February 15th, 2020

blackhat

Tree name pondering (random, botanical escape)

Guessing at whether trees were native to Northern Europe by how many syllables are in the English word


* ash: Old English æsce, aexe, of Germanic origin; related to Dutch as and German Asche.
* beech: Old English bēce, of Germanic origin; related to Latin fagus ‘beech’, Greek phagos ‘edible oak’.
* birch: Old English bierce, birce, of Germanic origin; related to German Birke.
* elm: Old English, of Germanic origin; related to German dialect Ilm, and Swedish and Norwegian alm.
* oak: Old English āc, of Germanic origin; related to Dutch eik and German Eiche.
* pine: Old English, from Latin pinus, reinforced in Middle English by Old French pin.
* yew: Old English īw, ēow, of Germanic origin.

Nordic but not Anglo-Saxon trees

* fir: late Middle English: probably from Old Norse fyri- (recorded in fyriskógr ‘fir wood’).

The two syllable tree names that appear to have Anglo-saxon word roots are under-story trees

* apple: Old English æppel, of Germanic origin; related to Dutch appel and German Apfel. Probably originally for Malus sylvestris and then reappropriated with central Asian apples made their way to England.
* elder: Old English ellærn; related to Middle Low German ellern, elderne. Probably Sambucus racemosa
* hazel: Old English hæsel, of Germanic origin; related to Dutch hazelaar ‘hazel tree’, hazelnoot ‘hazelnut’, and German Hasel, from an Indo-European root shared by Latin corylus.

One syllable tress not native to northern Europe

* fig: Middle English: from Old French figue, from Provençal fig(u)a, based on Latin ficus.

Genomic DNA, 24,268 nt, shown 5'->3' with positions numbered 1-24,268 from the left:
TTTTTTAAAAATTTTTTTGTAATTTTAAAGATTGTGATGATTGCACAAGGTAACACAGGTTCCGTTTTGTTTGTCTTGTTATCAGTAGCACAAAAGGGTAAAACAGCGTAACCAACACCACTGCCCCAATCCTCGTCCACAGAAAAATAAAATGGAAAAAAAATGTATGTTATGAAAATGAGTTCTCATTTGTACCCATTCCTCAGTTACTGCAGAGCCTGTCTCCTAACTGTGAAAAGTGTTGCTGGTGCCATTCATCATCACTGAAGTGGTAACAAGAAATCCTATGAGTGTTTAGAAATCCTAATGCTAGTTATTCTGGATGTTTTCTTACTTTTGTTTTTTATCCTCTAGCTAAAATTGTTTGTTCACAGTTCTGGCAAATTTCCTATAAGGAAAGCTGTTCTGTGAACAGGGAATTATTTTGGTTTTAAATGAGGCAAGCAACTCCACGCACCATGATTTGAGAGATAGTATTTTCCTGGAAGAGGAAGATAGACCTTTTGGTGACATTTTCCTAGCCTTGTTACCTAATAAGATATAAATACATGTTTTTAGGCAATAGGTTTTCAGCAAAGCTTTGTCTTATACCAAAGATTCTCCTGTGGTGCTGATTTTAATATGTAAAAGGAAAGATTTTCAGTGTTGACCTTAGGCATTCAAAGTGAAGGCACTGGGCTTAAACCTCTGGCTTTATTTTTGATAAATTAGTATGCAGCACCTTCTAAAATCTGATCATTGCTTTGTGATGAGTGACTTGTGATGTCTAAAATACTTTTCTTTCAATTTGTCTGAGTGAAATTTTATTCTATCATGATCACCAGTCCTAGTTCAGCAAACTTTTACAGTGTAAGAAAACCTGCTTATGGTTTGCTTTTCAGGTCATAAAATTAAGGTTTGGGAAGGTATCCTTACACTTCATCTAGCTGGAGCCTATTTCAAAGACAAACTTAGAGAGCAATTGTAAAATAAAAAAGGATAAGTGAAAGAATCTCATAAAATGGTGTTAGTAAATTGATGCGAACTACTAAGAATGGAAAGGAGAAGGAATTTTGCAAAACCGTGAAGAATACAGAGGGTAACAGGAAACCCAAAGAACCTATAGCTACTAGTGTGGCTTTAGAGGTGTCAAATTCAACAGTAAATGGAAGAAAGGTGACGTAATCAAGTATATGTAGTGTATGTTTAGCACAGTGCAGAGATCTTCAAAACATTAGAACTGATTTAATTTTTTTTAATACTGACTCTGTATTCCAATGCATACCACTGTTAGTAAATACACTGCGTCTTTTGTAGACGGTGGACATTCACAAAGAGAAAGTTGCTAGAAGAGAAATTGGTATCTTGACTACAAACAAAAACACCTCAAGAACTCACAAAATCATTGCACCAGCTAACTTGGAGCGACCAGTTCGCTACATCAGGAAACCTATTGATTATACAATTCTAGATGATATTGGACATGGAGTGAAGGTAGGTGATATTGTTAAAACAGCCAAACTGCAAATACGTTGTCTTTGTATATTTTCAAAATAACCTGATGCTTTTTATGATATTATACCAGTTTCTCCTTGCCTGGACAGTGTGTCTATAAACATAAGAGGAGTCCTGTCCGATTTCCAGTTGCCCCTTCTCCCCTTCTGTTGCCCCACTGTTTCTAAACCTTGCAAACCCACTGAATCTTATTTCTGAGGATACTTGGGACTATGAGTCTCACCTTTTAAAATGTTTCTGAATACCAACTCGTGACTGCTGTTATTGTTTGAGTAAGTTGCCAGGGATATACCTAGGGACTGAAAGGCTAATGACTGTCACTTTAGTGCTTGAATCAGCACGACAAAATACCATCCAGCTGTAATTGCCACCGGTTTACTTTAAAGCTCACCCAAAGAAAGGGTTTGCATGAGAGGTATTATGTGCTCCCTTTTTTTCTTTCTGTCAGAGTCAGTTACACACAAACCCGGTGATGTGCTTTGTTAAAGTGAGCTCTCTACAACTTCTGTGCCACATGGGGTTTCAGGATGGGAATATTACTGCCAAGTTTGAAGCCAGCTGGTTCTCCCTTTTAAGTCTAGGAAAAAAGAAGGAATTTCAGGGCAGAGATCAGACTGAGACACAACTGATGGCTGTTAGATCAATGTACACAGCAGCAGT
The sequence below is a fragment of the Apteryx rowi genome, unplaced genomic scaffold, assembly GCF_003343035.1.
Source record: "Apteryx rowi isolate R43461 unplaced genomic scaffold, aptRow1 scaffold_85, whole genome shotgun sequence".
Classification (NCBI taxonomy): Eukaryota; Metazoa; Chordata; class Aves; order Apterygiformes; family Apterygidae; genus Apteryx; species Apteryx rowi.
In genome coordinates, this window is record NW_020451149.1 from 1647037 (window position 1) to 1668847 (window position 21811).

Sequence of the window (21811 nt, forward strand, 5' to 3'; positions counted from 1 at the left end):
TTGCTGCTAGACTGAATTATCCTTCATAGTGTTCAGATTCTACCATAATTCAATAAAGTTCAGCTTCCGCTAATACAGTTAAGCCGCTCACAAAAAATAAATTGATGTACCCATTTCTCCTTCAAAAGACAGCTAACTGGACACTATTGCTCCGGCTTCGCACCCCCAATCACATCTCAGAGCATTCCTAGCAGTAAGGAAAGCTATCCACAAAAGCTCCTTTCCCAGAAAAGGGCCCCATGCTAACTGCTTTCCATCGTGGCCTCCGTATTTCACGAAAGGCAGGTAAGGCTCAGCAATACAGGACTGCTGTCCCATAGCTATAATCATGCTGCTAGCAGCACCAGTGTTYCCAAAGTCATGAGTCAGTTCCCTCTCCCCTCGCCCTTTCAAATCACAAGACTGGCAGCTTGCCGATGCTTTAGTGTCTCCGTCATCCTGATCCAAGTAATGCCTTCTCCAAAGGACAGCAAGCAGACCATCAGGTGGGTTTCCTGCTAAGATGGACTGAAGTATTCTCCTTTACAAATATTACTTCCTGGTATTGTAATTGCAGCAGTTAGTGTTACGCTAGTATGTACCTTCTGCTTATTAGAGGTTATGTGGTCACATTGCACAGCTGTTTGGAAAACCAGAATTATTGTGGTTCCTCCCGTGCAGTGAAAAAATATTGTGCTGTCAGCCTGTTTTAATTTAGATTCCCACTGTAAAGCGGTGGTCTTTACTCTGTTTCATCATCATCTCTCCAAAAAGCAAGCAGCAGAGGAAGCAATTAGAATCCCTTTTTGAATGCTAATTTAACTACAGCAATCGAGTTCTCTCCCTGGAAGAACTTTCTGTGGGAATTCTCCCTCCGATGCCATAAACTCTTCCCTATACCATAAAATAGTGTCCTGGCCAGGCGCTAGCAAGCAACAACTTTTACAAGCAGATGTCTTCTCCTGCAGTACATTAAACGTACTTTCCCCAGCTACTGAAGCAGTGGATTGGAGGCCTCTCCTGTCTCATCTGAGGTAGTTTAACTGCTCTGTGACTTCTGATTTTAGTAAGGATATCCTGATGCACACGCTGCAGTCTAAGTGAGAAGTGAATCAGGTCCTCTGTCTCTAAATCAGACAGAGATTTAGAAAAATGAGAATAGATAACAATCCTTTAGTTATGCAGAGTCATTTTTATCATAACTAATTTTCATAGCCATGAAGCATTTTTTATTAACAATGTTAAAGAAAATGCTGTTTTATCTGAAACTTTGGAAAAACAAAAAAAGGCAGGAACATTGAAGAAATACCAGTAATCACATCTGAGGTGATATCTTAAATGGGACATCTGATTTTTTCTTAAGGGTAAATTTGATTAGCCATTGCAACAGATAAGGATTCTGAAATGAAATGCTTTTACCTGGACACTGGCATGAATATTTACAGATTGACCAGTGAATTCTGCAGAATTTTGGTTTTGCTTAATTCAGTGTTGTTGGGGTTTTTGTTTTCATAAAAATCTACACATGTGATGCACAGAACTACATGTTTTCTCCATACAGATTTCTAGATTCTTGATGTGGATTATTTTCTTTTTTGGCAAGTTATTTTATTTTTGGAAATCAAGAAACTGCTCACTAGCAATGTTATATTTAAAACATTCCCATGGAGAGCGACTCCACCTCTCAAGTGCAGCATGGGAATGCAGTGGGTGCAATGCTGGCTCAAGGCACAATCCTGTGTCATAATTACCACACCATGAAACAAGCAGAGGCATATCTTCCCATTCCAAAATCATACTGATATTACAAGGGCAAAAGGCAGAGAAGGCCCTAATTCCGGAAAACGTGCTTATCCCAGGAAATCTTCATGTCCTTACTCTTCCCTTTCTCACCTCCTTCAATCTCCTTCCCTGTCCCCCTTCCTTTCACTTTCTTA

* plane: late Middle English: from Old French, from Latin platanus, from Greek platanos, from platus ‘broad’. Looks like prior to 1492, just the Platanus orientalis would have been known to English speakers.

Two syllable trees not native to northern Europe

* cedar: Old English, from Old French cedre or Latin cedrus, from Greek kedros.
* cherry: Middle English: from Old Northern French cherise, from medieval Latin ceresia, based on Greek kerasos ‘cherry tree, cherry’.
* chestnut: early 16th century: from Old English chesten (from Old French chastaine, via Latin from Greek kastanea) + nut.
* cypress: Middle English: from Old French cipres, from late Latin cypressus, from Greek kuparissos.


I find i am most curious about two syllable maple: it doesn't appear likely that there were many significant native maples to Northern Europe

* maple: Old English mapel (as the first element of mapeltrēow, mapulder ‘maple tree’); used as an independent word from Middle English.

"The type species of the genus is the sycamore maple, Acer pseudoplatanus, the most common maple species in Europe." (More on this as i grouse about the word "sycamore") Not native to norther Europe but "native to Central Europe and Western Asia, from France eastwards to Ukraine, northern Turkey and the Caucasus and southwards in the mountains of northern Spain and Italy."
https://maplesociety.org/sites/default/files/deJongWorldwideMapleDiversity-vf.pdf

The tree name i find most annoying is sycamore. I grew up with the sweet gum, Liquidambar styraciflua, being called sycamore. When i moved to Philadelphia i became aware the American plane tree was called sycamore more commonly. (It is a tree much less prevalent in young southern American woods). Then i found in England sycamore belonged to a maple tree. And in the bible it refers to a fig. So in MY list of trees, sycamore is a useless term and just means that the leaves might be lobed. Ugh. "The name derives from the ancient Greek συκόμορος (sūkomoros) meaning "fig-mulberry"." At least figs and mulberries are in the same plant family, although not that close.